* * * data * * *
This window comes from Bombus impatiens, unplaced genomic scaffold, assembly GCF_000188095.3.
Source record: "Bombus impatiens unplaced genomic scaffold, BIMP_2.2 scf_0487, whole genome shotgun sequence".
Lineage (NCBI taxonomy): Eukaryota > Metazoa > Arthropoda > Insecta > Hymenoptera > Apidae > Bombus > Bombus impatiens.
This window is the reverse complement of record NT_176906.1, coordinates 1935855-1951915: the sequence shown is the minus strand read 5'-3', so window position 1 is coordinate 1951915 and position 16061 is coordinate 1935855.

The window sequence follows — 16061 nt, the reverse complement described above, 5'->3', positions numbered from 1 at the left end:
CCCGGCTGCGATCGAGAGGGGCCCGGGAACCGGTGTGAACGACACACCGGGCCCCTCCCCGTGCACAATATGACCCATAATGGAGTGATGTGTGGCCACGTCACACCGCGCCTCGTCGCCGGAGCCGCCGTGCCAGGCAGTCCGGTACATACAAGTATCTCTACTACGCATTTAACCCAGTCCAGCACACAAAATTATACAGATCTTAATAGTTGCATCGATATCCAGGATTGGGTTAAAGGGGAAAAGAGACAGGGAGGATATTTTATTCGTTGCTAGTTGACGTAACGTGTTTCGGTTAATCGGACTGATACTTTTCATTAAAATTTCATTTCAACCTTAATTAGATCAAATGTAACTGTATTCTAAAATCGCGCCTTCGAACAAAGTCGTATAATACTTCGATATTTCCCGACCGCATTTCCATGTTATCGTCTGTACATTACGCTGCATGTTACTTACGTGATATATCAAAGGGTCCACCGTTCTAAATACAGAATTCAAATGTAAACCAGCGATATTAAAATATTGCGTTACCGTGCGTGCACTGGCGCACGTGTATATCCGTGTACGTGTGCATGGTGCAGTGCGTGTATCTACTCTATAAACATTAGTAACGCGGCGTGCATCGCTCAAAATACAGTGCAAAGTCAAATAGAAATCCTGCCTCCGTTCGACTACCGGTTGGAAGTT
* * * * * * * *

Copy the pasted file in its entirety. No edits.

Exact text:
This window comes from Bombus impatiens, unplaced genomic scaffold, assembly GCF_000188095.3.
Source record: "Bombus impatiens unplaced genomic scaffold, BIMP_2.2 scf_0487, whole genome shotgun sequence".
Lineage (NCBI taxonomy): Eukaryota > Metazoa > Arthropoda > Insecta > Hymenoptera > Apidae > Bombus > Bombus impatiens.
This window is the reverse complement of record NT_176906.1, coordinates 1935855-1951915: the sequence shown is the minus strand read 5'-3', so window position 1 is coordinate 1951915 and position 16061 is coordinate 1935855.

The window sequence follows — 16061 nt, the reverse complement described above, 5'->3', positions numbered from 1 at the left end:
CCCGGCTGCGATCGAGAGGGGCCCGGGAACCGGTGTGAACGACACACCGGGCCCCTCCCCGTGCACAATATGACCCATAATGGAGTGATGTGTGGCCACGTCACACCGCGCCTCGTCGCCGGAGCCGCCGTGCCAGGCAGTCCGGTACATACAAGTATCTCTACTACGCATTTAACCCAGTCCAGCACACAAAATTATACAGATCTTAATAGTTGCATCGATATCCAGGATTGGGTTAAAGGGGAAAAGAGACAGGGAGGATATTTTATTCGTTGCTAGTTGACGTAACGTGTTTCGGTTAATCGGACTGATACTTTTCATTAAAATTTCATTTCAACCTTAATTAGATCAAATGTAACTGTATTCTAAAATCGCGCCTTCGAACAAAGTCGTATAATACTTCGATATTTCCCGACCGCATTTCCATGTTATCGTCTGTACATTACGCTGCATGTTACTTACGTGATATATCAAAGGGTCCACCGTTCTAAATACAGAATTCAAATGTAAACCAGCGATATTAAAATATTGCGTTACCGTGCGTGCACTGGCGCACGTGTATATCCGTGTACGTGTGCATGGTGCAGTGCGTGTATCTACTCTATAAACATTAGTAACGCGGCGTGCATCGCTCAAAATACAGTGCAAAGTCAAATAGAAATCCTGCCTCCGTTCGACTACCGGTTGGAAGTT